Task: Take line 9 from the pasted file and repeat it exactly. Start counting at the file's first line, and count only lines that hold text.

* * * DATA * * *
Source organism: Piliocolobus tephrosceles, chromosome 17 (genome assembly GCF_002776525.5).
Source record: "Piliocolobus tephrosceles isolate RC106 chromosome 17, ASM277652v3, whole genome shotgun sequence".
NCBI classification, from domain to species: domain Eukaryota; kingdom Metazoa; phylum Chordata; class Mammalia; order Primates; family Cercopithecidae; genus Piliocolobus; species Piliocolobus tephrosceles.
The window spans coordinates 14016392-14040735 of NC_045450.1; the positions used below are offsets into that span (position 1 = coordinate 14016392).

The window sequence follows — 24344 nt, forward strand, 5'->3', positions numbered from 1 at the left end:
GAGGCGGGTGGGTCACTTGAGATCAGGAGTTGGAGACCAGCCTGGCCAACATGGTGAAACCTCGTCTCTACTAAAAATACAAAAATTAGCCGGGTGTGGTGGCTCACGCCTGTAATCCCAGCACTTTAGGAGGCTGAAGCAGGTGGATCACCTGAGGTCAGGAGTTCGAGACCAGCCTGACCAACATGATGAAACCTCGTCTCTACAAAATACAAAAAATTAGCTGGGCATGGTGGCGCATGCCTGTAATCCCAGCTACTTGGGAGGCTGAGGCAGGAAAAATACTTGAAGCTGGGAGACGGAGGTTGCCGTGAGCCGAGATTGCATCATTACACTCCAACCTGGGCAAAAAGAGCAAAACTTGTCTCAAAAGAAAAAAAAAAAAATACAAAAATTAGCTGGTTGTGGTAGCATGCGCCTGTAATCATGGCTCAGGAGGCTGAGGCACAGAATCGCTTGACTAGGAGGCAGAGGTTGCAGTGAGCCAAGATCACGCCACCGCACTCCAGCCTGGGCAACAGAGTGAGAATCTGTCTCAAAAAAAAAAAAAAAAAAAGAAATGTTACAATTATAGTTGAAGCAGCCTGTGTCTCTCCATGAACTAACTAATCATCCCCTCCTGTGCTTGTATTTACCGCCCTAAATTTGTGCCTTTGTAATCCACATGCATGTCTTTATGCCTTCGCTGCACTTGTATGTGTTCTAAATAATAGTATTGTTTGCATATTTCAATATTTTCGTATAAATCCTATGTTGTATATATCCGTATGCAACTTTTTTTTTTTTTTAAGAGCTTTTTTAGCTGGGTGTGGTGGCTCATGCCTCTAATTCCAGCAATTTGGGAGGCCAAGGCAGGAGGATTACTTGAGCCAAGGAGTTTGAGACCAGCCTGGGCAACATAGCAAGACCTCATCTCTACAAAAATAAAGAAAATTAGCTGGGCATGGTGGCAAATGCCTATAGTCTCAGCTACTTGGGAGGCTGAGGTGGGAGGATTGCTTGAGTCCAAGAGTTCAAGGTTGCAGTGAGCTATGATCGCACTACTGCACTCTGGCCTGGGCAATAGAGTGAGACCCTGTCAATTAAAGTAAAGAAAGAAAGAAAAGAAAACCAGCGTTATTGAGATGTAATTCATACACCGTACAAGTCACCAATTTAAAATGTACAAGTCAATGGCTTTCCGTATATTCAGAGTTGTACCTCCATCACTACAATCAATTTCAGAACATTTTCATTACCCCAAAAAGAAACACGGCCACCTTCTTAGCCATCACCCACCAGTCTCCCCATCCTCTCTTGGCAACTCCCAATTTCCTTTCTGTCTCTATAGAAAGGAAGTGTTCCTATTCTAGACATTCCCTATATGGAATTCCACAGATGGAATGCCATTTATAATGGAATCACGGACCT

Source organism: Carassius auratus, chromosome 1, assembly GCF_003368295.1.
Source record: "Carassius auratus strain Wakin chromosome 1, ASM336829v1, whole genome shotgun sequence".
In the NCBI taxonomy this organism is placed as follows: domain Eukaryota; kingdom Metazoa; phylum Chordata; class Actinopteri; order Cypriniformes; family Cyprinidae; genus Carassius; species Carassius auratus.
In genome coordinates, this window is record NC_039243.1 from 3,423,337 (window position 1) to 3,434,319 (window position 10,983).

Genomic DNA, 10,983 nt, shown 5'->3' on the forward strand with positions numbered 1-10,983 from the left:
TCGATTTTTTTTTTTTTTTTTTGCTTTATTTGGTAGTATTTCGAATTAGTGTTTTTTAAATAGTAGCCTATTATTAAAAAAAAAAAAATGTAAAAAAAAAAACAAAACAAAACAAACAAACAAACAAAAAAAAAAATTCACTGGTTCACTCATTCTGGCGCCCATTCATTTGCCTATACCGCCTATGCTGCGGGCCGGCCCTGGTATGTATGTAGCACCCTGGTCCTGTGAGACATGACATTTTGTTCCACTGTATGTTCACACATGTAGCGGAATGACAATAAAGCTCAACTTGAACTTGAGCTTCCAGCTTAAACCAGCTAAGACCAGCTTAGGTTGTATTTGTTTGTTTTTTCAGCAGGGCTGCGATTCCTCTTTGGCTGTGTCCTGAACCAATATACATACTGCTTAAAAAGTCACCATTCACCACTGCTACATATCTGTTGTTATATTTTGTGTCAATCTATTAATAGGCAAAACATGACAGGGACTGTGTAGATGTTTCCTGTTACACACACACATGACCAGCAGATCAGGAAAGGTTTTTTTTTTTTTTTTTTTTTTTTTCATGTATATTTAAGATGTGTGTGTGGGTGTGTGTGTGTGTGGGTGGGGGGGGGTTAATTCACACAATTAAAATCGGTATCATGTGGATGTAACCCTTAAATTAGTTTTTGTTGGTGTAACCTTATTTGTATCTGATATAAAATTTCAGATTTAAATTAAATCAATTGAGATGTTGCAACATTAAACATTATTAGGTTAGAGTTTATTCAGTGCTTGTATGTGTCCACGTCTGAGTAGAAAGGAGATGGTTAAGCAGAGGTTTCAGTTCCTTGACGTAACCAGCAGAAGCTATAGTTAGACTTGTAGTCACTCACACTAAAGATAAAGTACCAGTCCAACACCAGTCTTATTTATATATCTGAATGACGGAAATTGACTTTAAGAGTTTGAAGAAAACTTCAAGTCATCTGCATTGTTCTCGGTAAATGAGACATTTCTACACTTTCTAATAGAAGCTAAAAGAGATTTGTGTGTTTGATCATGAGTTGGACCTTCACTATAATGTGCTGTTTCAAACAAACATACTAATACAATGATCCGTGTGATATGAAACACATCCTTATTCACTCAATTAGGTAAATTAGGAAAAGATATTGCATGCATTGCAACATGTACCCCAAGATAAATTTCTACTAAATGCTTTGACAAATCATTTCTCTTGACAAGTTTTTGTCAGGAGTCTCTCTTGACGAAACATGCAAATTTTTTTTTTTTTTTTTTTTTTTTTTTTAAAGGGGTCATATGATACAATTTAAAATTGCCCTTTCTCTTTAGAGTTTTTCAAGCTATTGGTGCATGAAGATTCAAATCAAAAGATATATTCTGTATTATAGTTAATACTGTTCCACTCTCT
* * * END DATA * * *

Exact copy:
In the NCBI taxonomy this organism is placed as follows: domain Eukaryota; kingdom Metazoa; phylum Chordata; class Actinopteri; order Cypriniformes; family Cyprinidae; genus Carassius; species Carassius auratus.